One Chapter More book blog > Posts > Gone so long by Andre Dubus III
June 04
Gone so long by Andre Dubus III

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Danny Ahearn and Linda Dubie grow up in the same town north of Boston. As teenagers, Danny is   an ugly boy, hook-nosed, with narrow-set eyes, and unattractive, while Linda is “the most beautiful girl on the strip”.  Danny rose to stardom on the strip, as a DJ as he possessed “big pipes” and became known locally as Danny “The Sound” Ahearn. Fatal attraction turns in to wild jealousy and a constant fear that Linda will leave him.  He has allowed his own insecurities to dominate their relationship, and gets in to scraps and fights with other people.

Linda for her part does not always take his side and this only adds fuel to his rage.

In a moment of utter madness Danny fatally stabs Linda in the presence of Susan their three-year old daughter. Danny goes to prison and Susan is raised by her maternal grandmother, Lois.   Lois herself is a strong character but who remains very bitter about her daughter’s tragic death. Decades later when Danny who now prefers to be known as Daniel, is dying, he seeks solace in the presence of his daughter, who he has not had contact with since that tragic day decades earlier. Susan, now a lecturer at a University is married to Bobby who is kind and understanding but is not fully aware of all of what Susan has struggled with, and her memories of that day.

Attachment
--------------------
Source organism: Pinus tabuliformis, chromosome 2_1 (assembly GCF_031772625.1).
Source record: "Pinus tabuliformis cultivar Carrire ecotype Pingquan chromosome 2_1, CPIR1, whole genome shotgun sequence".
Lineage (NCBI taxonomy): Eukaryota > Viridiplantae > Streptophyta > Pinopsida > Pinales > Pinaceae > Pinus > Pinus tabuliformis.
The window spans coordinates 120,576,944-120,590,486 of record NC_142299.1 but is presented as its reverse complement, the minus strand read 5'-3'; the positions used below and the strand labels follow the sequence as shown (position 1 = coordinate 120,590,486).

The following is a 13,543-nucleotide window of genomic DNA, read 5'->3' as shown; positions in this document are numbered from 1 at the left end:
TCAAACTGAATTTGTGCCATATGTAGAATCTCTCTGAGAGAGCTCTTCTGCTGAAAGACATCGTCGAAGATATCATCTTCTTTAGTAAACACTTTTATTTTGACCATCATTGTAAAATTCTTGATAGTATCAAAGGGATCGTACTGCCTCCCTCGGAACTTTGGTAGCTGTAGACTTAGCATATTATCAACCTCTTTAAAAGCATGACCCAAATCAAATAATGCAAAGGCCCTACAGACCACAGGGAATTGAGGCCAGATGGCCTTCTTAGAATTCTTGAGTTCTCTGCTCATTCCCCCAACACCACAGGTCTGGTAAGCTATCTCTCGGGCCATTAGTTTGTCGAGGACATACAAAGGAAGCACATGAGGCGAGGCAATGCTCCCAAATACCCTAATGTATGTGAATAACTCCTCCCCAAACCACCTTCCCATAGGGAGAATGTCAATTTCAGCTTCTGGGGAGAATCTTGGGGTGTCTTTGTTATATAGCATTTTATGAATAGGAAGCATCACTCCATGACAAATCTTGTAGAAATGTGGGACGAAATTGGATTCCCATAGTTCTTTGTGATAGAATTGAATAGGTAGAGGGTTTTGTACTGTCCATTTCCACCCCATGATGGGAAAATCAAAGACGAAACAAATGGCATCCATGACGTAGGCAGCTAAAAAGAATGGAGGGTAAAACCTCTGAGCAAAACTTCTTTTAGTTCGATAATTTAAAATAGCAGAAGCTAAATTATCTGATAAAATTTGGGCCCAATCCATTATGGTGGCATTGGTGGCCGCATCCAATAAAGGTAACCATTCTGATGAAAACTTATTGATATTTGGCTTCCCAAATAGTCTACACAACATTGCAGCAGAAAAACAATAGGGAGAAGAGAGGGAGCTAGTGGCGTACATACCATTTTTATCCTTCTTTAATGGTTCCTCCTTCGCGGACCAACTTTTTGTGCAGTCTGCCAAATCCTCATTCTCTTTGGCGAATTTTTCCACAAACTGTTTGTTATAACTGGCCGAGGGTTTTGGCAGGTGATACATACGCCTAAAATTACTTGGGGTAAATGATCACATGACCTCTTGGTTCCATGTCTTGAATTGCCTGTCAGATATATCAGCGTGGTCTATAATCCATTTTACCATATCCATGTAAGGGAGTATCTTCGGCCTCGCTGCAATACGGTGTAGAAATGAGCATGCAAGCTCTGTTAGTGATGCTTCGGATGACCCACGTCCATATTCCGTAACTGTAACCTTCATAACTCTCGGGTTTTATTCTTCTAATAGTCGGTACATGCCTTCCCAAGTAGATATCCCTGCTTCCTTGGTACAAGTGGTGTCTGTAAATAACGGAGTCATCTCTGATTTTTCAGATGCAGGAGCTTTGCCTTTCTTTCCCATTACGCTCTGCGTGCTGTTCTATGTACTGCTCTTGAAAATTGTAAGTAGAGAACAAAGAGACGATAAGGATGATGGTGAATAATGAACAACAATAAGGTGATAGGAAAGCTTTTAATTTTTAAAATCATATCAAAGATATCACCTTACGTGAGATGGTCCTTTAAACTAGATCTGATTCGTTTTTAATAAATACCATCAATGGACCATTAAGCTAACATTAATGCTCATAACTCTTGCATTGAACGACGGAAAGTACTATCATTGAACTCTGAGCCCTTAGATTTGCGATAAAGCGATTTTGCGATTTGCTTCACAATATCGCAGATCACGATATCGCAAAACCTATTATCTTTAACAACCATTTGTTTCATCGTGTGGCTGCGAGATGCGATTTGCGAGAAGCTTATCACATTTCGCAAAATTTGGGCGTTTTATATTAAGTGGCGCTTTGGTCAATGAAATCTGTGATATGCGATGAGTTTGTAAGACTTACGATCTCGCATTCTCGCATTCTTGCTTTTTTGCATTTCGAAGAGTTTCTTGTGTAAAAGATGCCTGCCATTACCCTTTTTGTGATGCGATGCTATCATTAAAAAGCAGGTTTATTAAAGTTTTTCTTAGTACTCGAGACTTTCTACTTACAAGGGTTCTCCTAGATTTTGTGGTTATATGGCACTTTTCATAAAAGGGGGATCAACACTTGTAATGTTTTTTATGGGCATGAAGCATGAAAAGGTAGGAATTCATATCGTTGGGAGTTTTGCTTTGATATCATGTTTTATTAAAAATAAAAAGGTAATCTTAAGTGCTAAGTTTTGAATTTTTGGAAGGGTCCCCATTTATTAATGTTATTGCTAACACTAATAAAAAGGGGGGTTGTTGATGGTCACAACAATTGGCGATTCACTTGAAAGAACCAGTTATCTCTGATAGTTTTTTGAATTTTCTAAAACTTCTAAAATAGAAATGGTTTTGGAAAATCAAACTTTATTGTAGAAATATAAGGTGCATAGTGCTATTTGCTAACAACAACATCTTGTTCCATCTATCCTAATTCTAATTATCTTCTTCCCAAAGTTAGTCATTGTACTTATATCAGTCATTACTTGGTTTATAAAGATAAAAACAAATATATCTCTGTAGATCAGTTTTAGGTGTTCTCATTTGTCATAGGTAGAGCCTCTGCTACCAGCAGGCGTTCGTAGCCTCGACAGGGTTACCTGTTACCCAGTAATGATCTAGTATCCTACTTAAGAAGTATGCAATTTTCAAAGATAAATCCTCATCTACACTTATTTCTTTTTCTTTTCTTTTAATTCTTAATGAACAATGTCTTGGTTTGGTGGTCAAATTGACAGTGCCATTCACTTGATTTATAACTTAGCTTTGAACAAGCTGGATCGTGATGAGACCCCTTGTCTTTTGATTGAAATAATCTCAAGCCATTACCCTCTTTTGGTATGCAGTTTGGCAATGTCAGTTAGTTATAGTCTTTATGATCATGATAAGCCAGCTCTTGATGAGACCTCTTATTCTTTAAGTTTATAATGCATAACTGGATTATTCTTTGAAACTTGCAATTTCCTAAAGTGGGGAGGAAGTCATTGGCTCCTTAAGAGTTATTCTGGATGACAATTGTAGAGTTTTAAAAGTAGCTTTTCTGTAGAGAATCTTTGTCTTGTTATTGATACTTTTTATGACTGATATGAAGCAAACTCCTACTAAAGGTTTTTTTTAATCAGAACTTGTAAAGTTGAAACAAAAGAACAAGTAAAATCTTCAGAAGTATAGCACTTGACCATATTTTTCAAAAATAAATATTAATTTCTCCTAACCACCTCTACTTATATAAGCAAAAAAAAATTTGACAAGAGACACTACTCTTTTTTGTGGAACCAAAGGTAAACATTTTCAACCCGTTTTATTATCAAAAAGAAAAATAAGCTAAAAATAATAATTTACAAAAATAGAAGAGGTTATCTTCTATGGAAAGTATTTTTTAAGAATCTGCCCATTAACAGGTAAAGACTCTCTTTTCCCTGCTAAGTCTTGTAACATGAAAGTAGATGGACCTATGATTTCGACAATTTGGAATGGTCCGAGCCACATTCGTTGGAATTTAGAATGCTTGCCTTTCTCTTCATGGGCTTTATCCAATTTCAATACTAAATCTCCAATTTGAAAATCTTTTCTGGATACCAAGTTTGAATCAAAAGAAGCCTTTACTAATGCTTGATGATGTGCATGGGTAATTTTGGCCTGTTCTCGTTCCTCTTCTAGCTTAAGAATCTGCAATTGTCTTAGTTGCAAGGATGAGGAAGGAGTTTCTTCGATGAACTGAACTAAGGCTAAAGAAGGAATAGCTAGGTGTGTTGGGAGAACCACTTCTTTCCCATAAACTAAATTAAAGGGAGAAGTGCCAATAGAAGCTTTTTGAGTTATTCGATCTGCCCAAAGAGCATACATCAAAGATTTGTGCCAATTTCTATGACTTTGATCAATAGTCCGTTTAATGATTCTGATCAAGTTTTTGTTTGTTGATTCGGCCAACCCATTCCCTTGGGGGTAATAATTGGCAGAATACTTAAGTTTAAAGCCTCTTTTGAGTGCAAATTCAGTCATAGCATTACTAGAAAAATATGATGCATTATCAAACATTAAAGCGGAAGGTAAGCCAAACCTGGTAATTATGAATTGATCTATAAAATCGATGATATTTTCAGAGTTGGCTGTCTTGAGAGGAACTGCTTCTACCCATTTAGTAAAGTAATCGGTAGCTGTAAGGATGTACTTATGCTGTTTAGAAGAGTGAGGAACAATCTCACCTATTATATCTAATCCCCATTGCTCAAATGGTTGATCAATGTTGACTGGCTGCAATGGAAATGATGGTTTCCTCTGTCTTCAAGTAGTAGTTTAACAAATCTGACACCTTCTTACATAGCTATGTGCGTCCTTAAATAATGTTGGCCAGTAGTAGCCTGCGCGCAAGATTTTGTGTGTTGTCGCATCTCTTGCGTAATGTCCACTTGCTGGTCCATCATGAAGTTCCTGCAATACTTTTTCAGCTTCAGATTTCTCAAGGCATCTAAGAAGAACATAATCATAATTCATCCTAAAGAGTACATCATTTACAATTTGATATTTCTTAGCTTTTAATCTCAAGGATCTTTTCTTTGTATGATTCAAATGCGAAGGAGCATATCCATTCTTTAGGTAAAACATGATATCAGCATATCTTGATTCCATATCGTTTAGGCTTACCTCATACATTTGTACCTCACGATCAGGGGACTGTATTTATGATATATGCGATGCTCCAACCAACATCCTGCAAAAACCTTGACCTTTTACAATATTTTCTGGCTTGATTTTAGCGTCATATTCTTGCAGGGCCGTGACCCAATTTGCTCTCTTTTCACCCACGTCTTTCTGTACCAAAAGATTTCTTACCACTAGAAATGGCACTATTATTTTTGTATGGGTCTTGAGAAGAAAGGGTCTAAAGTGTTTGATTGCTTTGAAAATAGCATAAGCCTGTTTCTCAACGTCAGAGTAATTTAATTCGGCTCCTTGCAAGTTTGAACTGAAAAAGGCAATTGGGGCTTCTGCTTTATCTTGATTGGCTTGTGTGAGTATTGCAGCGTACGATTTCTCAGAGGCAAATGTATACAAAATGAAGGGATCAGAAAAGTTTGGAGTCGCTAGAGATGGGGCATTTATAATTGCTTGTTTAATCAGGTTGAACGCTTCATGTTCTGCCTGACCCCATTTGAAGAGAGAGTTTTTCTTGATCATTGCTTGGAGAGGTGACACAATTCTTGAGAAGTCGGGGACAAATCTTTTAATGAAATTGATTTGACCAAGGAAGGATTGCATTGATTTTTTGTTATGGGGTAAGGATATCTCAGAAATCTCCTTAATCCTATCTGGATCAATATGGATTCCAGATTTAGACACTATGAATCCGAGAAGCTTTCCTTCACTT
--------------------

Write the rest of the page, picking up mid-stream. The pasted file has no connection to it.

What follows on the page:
The author, Andre Dubus III, fills in the back story with plenty of flashbacks about Susan’s promiscuous youth and Danny’s life in prison, and Lois’s hardened attitude to life. He paints with perfect clarity an alarming moment, a mistake when all three parties are just too frightened or too weak to make things right again. Edging the reader to the cliff, Dubus weaves a hypnotic spell in this richly detailed story of an elderly woman carrying the ghost of her dead daughter, the father who regrets his crime and the disenchanted granddaughter desperate for forgiveness but not quite knowing why.

Though the entire cast is vividly drawn, perhaps most impressive is how Dubus elicits sympathy in the reader for Danny, whose life effectively ended the moment he picked up the knife.

This is a compassionate and wonderful novel that I thoroughly enjoyed. At almost 500 pages it is not a novel to be rattled through.


Submitted by Paula

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